April 18, 2017

Koh Ker

Koh Ker is a whole temple town, the second largest of the ancient Khmer civilization. Due to its remote location, Koh Ker can still be called a "lost city in the jungle". It remains to be an off the beaten track destination, though it's indeed one of the most amazing excavation sites you can imagine.

Koh Ker has at least 180 temples, but most of them are only small heaps in the jungle and not accessible due to landmines, the 20 most significant monuments are safe, all of them are located at a ring road.

In the 10th century Koh Ker was a rival of Angkor. Almost all temples in Koh Ker were built during a period of only a few decades. 

Many temples of Koh Ker had already been built in the decade before Koh Ker became the capital in 928. The ambitious local ruler of Koh Ker had even erected a Shiva-Lingam, a symbol of supreme royal power, on the temple mountain Prasat Prang, which, at that point in time, was the tallest pyramid built by the Khmer civilization and belonged to the (then) largest Khmer temple complex, Prasat Thom.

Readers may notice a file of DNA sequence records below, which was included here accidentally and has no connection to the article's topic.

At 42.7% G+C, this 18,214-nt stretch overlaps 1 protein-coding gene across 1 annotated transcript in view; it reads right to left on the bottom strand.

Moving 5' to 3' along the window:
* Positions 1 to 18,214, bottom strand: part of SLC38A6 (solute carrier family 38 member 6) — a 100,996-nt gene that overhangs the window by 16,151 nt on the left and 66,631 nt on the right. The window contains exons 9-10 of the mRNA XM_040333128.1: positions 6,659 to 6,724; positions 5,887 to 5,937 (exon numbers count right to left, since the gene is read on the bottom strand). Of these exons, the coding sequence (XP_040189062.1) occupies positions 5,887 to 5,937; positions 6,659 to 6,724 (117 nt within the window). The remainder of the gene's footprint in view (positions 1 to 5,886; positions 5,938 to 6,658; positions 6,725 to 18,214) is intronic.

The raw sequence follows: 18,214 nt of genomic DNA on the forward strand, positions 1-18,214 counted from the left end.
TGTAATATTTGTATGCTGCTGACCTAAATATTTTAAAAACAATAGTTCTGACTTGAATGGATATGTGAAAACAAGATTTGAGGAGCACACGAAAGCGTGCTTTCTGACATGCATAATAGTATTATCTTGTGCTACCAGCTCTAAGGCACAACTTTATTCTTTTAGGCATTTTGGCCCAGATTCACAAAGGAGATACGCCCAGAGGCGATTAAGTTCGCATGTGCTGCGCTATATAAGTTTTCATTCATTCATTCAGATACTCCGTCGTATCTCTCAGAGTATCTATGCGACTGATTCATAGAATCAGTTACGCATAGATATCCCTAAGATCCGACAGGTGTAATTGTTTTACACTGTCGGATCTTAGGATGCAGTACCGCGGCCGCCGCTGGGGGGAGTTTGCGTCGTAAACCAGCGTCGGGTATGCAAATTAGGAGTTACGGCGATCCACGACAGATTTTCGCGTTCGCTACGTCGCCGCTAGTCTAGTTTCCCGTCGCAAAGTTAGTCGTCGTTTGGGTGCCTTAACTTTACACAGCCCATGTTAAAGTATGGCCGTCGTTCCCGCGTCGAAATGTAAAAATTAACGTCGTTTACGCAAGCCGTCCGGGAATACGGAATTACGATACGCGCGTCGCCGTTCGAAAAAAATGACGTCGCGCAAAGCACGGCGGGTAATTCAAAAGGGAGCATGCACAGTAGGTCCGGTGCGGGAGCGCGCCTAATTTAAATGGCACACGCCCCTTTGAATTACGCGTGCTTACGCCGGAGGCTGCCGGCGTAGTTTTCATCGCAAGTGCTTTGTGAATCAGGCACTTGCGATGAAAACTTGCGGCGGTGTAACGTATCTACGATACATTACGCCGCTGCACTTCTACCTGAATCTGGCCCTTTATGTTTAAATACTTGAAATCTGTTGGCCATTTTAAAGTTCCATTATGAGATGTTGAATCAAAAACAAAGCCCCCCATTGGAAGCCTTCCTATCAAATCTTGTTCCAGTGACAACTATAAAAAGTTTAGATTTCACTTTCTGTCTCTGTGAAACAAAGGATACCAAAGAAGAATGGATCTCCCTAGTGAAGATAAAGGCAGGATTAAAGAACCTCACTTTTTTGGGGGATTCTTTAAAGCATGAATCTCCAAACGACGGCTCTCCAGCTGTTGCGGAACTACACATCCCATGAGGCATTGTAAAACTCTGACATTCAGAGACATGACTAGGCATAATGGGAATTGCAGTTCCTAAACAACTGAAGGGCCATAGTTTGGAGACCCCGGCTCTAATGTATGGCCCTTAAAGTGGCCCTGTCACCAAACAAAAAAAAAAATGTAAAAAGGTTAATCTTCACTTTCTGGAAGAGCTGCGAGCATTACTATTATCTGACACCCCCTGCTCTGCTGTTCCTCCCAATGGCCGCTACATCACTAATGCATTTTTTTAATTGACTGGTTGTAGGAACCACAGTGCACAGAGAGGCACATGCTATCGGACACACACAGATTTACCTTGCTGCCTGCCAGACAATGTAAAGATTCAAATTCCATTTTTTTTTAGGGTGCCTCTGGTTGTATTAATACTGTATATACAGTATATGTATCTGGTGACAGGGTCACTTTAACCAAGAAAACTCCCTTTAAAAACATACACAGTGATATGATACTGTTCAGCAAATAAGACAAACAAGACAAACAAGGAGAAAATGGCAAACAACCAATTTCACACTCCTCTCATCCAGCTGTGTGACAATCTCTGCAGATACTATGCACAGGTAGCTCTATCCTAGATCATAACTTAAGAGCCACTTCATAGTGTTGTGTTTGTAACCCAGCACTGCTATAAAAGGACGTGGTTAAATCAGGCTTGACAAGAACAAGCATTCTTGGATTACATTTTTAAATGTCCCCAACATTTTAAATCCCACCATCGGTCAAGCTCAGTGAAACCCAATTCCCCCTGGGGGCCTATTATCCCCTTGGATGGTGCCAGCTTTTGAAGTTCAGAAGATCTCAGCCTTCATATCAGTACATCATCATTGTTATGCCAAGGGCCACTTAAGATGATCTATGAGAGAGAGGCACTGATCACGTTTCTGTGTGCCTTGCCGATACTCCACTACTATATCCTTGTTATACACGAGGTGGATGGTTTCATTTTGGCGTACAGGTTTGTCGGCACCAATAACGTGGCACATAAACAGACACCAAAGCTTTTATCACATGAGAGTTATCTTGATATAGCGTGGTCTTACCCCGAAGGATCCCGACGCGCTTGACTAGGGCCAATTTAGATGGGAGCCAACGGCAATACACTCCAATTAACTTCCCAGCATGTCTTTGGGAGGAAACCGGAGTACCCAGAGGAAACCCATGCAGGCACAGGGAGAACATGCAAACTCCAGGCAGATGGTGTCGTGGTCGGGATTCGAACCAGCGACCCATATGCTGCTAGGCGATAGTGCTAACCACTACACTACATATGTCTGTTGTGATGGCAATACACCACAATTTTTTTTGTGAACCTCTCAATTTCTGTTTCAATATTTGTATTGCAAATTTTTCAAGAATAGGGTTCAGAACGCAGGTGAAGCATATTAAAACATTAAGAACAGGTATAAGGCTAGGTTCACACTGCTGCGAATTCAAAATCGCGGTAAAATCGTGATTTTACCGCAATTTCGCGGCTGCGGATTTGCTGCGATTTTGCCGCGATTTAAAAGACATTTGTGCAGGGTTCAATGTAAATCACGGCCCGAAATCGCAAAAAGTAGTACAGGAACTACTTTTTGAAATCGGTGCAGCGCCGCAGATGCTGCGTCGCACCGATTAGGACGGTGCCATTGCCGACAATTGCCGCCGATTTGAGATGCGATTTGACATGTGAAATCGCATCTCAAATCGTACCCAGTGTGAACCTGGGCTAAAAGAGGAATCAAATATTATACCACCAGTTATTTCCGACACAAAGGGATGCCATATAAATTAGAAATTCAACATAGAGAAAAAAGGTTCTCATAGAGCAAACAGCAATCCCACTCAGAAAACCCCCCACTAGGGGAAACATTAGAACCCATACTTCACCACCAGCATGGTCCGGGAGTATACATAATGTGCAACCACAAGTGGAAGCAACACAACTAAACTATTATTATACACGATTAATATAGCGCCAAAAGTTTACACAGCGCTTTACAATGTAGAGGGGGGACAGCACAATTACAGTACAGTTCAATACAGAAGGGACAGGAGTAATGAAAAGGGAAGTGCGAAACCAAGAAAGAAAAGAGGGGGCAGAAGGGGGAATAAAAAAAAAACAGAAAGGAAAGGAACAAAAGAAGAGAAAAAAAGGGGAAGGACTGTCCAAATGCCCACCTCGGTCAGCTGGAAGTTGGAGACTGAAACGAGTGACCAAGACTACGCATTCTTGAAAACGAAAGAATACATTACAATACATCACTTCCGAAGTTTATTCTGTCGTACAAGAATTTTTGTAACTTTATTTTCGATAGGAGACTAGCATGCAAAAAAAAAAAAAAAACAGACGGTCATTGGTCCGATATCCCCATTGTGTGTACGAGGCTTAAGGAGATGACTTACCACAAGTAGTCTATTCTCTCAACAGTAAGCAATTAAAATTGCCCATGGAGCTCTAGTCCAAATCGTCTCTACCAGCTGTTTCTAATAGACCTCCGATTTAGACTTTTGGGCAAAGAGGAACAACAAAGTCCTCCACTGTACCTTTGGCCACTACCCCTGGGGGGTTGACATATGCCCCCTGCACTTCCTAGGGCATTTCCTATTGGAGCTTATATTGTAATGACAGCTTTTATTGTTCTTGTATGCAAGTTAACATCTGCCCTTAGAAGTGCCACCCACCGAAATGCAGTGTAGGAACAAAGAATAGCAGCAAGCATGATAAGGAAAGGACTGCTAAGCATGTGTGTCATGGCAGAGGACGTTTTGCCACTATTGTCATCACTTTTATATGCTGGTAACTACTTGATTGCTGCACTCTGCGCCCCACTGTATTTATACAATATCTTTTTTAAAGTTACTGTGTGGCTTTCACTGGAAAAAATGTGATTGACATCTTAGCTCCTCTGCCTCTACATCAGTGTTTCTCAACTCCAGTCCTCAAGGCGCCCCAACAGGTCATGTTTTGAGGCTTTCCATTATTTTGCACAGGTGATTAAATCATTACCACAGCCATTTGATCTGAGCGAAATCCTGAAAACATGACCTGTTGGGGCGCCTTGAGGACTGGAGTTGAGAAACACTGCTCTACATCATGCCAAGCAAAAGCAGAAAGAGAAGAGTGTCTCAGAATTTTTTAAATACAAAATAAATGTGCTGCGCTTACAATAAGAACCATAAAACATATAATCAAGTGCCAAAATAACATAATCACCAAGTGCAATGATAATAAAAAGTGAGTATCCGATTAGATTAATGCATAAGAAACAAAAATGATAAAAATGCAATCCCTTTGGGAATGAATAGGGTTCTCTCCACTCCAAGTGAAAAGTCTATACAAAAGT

Because his nephew, Angkor's King Ishanavarman II, died childless, Koh Ker's principal became the new ruler of the whole Angkor empire. Soon after ascending the throne in Angkor the new king Jayavarman IV decided to shift the capital to his hometown Koh Ker, which was called Chok Gargyar or sometimes Lingapura in contemporary inscriptions.


Here's some pics of Prasat Thom & Prasat Prang


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